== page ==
The simplest form of repetitive control is based on application of integral control concepts applied in repetitions, in order to produce zero tracking error. This repetitive control law is attractive because it is easy to apply and is essentially system independent, so that no substantial design effort is involved in its use. However, it is shown that this repetitive control law often results in a significant decrease in tracking error during the early repetitions of the learning process, but after a certain repetition the error starts to diverge. The purpose of this paper is to develop ways to make use of this improvement in tracking accuracy, by turning off the update of the repetitive control after the tracking error has become a minimum, and before the instability becomes manifest. This requires the development of methods to keep the frozen repetitive control signal synchronized with the errors that it is intended to attenuate. Methods are developed to keep the phase adjusted, both when the period of the repetitive command or disturbance is not an integer number of sample times, and when imprecise knowledge of the period results in a drift.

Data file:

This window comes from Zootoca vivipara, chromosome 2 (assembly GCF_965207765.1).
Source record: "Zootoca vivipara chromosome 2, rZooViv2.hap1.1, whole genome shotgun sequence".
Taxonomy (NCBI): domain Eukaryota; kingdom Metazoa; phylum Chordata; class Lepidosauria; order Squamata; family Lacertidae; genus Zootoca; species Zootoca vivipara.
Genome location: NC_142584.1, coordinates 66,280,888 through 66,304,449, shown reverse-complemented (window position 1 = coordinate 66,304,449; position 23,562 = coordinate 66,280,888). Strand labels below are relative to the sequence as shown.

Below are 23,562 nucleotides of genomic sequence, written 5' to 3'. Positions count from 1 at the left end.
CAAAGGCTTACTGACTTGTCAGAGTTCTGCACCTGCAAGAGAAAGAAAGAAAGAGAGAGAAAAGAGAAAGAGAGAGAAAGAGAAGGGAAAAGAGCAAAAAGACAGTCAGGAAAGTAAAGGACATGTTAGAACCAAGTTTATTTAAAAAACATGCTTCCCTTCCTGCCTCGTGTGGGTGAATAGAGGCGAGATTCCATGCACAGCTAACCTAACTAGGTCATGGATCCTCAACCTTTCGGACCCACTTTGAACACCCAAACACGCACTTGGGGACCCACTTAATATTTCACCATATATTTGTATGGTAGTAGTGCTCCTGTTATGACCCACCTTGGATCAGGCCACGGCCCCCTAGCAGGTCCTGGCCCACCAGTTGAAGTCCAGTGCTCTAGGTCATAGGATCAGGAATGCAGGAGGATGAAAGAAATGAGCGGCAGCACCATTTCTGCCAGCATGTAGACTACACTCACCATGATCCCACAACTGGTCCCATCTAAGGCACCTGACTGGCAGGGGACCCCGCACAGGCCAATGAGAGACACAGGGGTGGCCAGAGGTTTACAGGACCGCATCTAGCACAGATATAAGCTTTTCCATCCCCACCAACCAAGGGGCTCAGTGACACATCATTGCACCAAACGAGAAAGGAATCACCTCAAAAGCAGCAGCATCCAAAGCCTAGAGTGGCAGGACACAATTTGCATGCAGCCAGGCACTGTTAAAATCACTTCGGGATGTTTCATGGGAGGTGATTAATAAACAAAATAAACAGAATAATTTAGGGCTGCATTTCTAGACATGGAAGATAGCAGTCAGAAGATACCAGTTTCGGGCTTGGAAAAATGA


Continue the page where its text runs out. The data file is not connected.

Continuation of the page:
|Number of pages||10|
|Journal||American Society of Mechanical Engineers, Aerospace Division (Publication) AD|
|Publication status||Published - 1994 Dec 1|
All Science Journal Classification (ASJC) codes
- Space and Planetary Science
- Mechanical Engineering